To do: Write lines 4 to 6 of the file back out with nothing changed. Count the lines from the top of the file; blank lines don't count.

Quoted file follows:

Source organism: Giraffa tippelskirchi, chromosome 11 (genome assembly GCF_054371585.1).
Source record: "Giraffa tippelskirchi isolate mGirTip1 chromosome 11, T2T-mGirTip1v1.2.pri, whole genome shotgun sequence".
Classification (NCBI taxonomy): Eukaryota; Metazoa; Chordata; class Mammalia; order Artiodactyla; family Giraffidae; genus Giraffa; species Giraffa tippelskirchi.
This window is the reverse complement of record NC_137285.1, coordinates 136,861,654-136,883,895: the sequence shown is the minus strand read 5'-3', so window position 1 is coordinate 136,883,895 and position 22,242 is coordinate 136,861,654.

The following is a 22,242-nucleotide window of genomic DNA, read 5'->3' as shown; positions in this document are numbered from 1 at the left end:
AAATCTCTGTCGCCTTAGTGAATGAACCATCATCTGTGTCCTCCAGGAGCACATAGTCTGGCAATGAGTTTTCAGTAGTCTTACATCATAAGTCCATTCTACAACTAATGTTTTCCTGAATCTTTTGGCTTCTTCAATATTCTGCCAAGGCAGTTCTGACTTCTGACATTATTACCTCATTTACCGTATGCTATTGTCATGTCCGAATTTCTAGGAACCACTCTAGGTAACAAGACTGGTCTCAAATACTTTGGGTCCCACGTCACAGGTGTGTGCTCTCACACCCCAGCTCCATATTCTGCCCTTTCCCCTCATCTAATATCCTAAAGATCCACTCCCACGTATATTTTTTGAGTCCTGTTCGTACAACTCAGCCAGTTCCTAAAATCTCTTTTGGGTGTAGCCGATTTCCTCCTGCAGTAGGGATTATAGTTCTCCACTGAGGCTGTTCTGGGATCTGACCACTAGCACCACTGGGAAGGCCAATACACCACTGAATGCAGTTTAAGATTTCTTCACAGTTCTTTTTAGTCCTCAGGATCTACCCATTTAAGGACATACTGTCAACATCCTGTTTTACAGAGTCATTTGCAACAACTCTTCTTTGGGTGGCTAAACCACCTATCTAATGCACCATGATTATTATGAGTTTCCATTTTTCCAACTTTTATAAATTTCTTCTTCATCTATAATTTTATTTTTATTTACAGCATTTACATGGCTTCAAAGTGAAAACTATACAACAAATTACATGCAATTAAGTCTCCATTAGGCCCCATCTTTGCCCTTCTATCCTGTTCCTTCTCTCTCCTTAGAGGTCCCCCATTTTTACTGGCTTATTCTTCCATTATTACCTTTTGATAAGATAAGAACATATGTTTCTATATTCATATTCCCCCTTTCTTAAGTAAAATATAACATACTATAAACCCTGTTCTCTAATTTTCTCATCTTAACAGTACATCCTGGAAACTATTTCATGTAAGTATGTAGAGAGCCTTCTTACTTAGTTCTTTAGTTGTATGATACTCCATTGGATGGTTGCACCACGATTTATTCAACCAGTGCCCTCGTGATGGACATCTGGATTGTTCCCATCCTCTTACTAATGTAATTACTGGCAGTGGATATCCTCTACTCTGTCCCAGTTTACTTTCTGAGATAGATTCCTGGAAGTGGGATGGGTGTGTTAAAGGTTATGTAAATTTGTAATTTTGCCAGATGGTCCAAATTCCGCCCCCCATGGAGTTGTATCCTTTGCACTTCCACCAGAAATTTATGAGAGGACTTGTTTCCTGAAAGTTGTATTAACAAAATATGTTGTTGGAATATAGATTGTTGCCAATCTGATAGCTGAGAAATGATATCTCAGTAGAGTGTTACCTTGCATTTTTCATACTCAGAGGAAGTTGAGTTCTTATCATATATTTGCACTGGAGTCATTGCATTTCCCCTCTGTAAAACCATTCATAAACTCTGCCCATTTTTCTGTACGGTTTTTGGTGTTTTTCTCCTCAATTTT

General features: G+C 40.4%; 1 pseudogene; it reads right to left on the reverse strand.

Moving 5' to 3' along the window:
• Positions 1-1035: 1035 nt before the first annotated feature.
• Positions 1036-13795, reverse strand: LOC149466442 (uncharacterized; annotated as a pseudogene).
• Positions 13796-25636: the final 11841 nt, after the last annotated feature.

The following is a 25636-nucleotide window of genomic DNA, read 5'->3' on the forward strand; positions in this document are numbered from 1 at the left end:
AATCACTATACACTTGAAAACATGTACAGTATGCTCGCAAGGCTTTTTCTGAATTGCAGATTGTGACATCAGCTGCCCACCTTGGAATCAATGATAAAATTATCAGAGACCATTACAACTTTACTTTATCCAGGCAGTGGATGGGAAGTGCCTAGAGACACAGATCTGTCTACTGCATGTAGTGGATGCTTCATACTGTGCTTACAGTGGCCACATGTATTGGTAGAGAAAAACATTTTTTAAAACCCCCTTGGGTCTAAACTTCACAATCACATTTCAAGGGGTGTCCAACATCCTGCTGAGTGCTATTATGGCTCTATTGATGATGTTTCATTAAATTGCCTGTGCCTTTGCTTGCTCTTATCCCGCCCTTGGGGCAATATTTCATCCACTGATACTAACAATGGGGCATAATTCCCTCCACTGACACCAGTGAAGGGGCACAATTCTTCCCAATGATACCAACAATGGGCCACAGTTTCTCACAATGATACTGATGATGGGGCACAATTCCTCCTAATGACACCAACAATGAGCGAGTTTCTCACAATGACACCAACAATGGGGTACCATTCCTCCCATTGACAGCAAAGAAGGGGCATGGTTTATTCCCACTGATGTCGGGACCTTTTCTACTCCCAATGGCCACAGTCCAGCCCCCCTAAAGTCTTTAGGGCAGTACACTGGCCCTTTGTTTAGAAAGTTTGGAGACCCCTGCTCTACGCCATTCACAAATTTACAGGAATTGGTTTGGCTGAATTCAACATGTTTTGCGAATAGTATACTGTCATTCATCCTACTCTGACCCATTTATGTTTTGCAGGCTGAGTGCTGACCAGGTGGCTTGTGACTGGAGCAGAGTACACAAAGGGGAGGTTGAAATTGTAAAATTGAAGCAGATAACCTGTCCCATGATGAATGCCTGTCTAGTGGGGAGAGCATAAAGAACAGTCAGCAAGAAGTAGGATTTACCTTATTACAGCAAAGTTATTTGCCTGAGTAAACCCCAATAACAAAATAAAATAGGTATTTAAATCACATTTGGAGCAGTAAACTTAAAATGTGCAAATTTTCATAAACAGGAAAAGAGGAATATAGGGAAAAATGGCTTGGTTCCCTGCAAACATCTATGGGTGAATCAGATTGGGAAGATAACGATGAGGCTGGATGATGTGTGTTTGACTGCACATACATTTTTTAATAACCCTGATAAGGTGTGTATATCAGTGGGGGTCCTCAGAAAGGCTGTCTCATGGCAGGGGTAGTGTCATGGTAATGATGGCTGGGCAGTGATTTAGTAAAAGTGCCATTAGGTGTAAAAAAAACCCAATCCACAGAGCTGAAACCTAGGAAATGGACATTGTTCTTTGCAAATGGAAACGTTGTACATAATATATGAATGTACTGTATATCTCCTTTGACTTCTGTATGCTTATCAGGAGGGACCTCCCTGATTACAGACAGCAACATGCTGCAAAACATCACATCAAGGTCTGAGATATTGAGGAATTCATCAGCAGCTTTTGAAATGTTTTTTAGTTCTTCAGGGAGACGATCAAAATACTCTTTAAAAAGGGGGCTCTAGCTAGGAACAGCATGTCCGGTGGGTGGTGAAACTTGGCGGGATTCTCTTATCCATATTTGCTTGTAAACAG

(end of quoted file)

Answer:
This window is the reverse complement of record NC_137285.1, coordinates 136,861,654-136,883,895: the sequence shown is the minus strand read 5'-3', so window position 1 is coordinate 136,883,895 and position 22,242 is coordinate 136,861,654.

The following is a 22,242-nucleotide window of genomic DNA, read 5'->3' as shown; positions in this document are numbered from 1 at the left end:
AAATCTCTGTCGCCTTAGTGAATGAACCATCATCTGTGTCCTCCAGGAGCACATAGTCTGGCAATGAGTTTTCAGTAGTCTTACATCATAAGTCCATTCTACAACTAATGTTTTCCTGAATCTTTTGGCTTCTTCAATATTCTGCCAAGGCAGTTCTGACTTCTGACATTATTACCTCATTTACCGTATGCTATTGTCATGTCCGAATTTCTAGGAACCACTCTAGGTAACAAGACTGGTCTCAAATACTTTGGGTCCCACGTCACAGGTGTGTGCTCTCACACCCCAGCTCCATATTCTGCCCTTTCCCCTCATCTAATATCCTAAAGATCCACTCCCACGTATATTTTTTGAGTCCTGTTCGTACAACTCAGCCAGTTCCTAAAATCTCTTTTGGGTGTAGCCGATTTCCTCCTGCAGTAGGGATTATAGTTCTCCACTGAGGCTGTTCTGGGATCTGACCACTAGCACCACTGGGAAGGCCAATACACCACTGAATGCAGTTTAAGATTTCTTCACAGTTCTTTTTAGTCCTCAGGATCTACCCATTTAAGGACATACTGTCAACATCCTGTTTTACAGAGTCATTTGCAACAACTCTTCTTTGGGTGGCTAAACCACCTATCTAATGCACCATGATTATTATGAGTTTCCATTTTTCCAACTTTTATAAATTTCTTCTTCATCTATAATTTTATTTTTATTTACAGCATTTACATGGCTTCAAAGTGAAAACTATACAACAAATTACATGCAATTAAGTCTCCATTAGGCCCCATCTTTGCCCTTCTATCCTGTTCCTTCTCTCTCCTTAGAGGTCCCCCATTTTTACTGGCTTATTCTTCCATTATTACCTTTTGATAAGATAAGAACATATGTTTCTATATTCATATTCCCCCTTTCTTAAGTAAAATATAACATACTATAAACCCTGTTCTCTAATTTTCTCATCTTAACAGTACATCCTGGAAACTATTTCATGTAAGTATGTAGAGAGCCTTCTTACTTAGTTCTTTAGTTGTATGATACTCCATTGGATGGTTGCACCACGATTTATTCAACCAGTGCCCTCGTGATGGACATCTGGATTGTTCCCATCCTCTTACTAATGTAATTACTGGCAGTGGATATCCTCTACTCTGTCCCAGTTTACTTTCTGAGATAGATTCCTGGAAGTGGGATGGGTGTGTTAAAGGTTATGTAAATTTGTAATTTTGCCAGATGGTCCAAATTCCGCCCCCCATGGAGTTGTATCCTTTGCACTTCCACCAGAAATTTATGAGAGGACTTGTTTCCTGAAAGTTGTATTAACAAAATATGTTGTTGGAATATAGATTGTTGCCAATCTGATAGCTGAGAAATGATATCTCAGTAGAGTGTTACCTTGCATTTTTCATACTCAGAGGAAGTTGAGTTCTTATCATATATTTGCACTGGAGTCATTGCATTTCCCCTCTGTAAAACCATTCATAAACTCTGCCCATTTTTCTGTACGGTTTTTGGTGTTTTTCTCCTCAATTTT